Gender Equality in policing

Why is it important?

Globally, we are witnessing an encouraging momentum toward creating a more balanced public safety service powered partially by a growing appreciation of the valuable professional qualities that women often bring to law enforcement. However, despite women being in law enforcement for over a hundred years, they still face discrimination and harassment.  Policewomen often encounter a “glass ceiling”, meaning they can advance in their carriers as far as the imposed ceiling will allow. Some of them are even being harassed by their fellow officers. All of these at the loss of the citizens the police should serve. Women are found to respond more effectively to incidents of violence against women, which make up approximately half of the calls to police in some countries. Also, research indicates that women are less likely to use excessive force or pull their weapon. In South East Europe, women represent between 3,5 and 7,5% of uniformed police officers with only a handful in management positions. In the region, policewomen feel that they were not treated equally to their men colleagues and do not have equal career opportunities.

Since 2010,  UNDP SEESAC has been working with police officers and their institutions in South East Europe to make women a fundamental part of contemporary police. Building upon a network established by policewomen in the region themselves, SEESAC developed Building “Support for Gender Mainstreaming in Policing Practice in South East Europe” project in June 2010. The project aimed at growing the capacity of the established network into a mechanism envisaged to serve as an advisory body to the region’s police services on matters related to gender equality and policing.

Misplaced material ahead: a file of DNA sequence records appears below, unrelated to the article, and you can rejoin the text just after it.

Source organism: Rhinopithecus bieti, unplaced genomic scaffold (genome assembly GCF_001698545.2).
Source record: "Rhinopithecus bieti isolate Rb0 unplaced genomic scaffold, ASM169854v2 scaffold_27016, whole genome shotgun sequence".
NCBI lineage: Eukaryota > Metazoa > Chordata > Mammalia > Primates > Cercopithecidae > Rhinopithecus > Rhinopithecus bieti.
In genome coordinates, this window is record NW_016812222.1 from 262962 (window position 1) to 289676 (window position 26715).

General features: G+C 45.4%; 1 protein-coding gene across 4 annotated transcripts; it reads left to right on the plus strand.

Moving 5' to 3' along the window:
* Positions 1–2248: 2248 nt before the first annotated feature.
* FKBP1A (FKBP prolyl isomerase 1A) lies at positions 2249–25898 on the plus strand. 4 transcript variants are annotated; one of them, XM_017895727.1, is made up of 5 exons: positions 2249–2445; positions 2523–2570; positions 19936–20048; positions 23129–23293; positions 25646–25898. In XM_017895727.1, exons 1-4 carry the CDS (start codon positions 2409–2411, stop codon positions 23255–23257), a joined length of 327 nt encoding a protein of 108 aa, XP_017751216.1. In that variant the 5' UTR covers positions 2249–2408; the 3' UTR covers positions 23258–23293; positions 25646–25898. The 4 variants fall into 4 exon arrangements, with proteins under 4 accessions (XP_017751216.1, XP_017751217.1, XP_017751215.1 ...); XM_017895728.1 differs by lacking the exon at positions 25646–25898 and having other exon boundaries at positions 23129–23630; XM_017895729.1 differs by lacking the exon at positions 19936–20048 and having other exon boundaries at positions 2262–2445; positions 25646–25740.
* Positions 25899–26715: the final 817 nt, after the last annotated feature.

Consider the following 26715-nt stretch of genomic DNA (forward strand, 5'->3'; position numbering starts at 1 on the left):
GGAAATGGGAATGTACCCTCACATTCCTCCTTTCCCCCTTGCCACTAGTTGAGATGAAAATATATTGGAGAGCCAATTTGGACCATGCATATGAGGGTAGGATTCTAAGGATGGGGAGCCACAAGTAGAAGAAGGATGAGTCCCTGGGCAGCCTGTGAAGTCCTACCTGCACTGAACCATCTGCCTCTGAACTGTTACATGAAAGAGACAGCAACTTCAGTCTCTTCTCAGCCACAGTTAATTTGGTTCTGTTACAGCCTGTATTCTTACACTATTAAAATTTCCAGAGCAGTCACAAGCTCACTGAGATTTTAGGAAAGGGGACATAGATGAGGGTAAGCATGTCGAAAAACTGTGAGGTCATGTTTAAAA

Our current work on Gender Equality in policing

Sharing expertise from the Western Balkans to the world

The Women Police Officers Network (WPON) was established by women representatives in police services in the Western Balkans with SEESAC’s assistance. Its’ success in raising the awareness on the position of women in police services and the development and implementation of sustainable solutions for the improvement of recruitment and retention of women personnel became a uniquely powerful practical example of the implementation of the United Nations Security Council Resolution 1325 on Women, Peace and Security.

Today, policewomen who are WPON members are being invited around the world to share their expertise on making gender equality the norm in the institutions they serve. For example, WPON experts shared their experience on the role of the police in combatting violence against women and girls in Central Asia, trained the National Army of the Republic of Moldova on gender equality or shared WPON as a best practice in the Republic of Korea. This knowledge exchange on mainstreaming gender equality in law enforcement from the Western Balkans to the world is enabled by SEESAC’s Regional Security Sector Reform Platform. Find out more about this global expertise sharing mechanism here.


What have we achieved?

A network for change